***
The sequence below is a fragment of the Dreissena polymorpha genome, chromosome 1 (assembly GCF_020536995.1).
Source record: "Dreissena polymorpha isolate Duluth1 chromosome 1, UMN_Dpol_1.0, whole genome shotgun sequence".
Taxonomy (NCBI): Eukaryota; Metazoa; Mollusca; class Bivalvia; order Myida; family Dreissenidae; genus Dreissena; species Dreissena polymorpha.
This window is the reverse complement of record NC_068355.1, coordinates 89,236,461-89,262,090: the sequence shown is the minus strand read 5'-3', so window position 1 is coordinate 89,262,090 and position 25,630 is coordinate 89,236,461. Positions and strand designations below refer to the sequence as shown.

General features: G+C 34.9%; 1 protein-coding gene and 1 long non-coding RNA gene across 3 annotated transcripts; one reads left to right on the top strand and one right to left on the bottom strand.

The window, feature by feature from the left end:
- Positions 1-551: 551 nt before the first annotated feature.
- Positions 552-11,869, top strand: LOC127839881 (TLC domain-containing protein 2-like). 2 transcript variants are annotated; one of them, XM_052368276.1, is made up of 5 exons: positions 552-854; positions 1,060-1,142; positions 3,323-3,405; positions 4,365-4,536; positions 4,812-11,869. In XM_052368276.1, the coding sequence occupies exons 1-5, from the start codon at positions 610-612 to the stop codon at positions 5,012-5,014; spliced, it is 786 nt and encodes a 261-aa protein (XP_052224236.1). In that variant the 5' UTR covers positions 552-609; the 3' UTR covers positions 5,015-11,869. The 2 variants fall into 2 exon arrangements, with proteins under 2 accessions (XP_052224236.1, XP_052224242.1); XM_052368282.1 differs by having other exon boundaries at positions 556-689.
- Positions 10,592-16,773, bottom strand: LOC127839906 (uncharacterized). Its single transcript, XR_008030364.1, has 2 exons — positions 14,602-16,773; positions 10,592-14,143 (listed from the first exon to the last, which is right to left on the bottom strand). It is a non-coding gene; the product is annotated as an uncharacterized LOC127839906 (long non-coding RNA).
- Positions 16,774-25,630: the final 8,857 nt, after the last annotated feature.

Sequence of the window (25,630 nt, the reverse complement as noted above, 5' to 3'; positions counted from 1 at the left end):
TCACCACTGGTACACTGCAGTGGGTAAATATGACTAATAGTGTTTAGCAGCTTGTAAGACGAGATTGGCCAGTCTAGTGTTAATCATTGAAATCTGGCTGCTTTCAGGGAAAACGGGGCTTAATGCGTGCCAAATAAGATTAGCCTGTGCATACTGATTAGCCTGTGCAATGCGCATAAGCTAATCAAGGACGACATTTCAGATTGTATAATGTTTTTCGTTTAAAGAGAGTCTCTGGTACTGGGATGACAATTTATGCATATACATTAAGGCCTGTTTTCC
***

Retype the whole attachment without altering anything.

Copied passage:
The sequence below is a fragment of the Dreissena polymorpha genome, chromosome 1 (assembly GCF_020536995.1).
Source record: "Dreissena polymorpha isolate Duluth1 chromosome 1, UMN_Dpol_1.0, whole genome shotgun sequence".
Taxonomy (NCBI): Eukaryota; Metazoa; Mollusca; class Bivalvia; order Myida; family Dreissenidae; genus Dreissena; species Dreissena polymorpha.
This window is the reverse complement of record NC_068355.1, coordinates 89,236,461-89,262,090: the sequence shown is the minus strand read 5'-3', so window position 1 is coordinate 89,262,090 and position 25,630 is coordinate 89,236,461. Positions and strand designations below refer to the sequence as shown.

General features: G+C 34.9%; 1 protein-coding gene and 1 long non-coding RNA gene across 3 annotated transcripts; one reads left to right on the top strand and one right to left on the bottom strand.

The window, feature by feature from the left end:
- Positions 1-551: 551 nt before the first annotated feature.
- Positions 552-11,869, top strand: LOC127839881 (TLC domain-containing protein 2-like). 2 transcript variants are annotated; one of them, XM_052368276.1, is made up of 5 exons: positions 552-854; positions 1,060-1,142; positions 3,323-3,405; positions 4,365-4,536; positions 4,812-11,869. In XM_052368276.1, the coding sequence occupies exons 1-5, from the start codon at positions 610-612 to the stop codon at positions 5,012-5,014; spliced, it is 786 nt and encodes a 261-aa protein (XP_052224236.1). In that variant the 5' UTR covers positions 552-609; the 3' UTR covers positions 5,015-11,869. The 2 variants fall into 2 exon arrangements, with proteins under 2 accessions (XP_052224236.1, XP_052224242.1); XM_052368282.1 differs by having other exon boundaries at positions 556-689.
- Positions 10,592-16,773, bottom strand: LOC127839906 (uncharacterized). Its single transcript, XR_008030364.1, has 2 exons — positions 14,602-16,773; positions 10,592-14,143 (listed from the first exon to the last, which is right to left on the bottom strand). It is a non-coding gene; the product is annotated as an uncharacterized LOC127839906 (long non-coding RNA).
- Positions 16,774-25,630: the final 8,857 nt, after the last annotated feature.

Sequence of the window (25,630 nt, the reverse complement as noted above, 5' to 3'; positions counted from 1 at the left end):
TCACCACTGGTACACTGCAGTGGGTAAATATGACTAATAGTGTTTAGCAGCTTGTAAGACGAGATTGGCCAGTCTAGTGTTAATCATTGAAATCTGGCTGCTTTCAGGGAAAACGGGGCTTAATGCGTGCCAAATAAGATTAGCCTGTGCATACTGATTAGCCTGTGCAATGCGCATAAGCTAATCAAGGACGACATTTCAGATTGTATAATGTTTTTCGTTTAAAGAGAGTCTCTGGTACTGGGATGACAATTTATGCATATACATTAAGGCCTGTTTTCC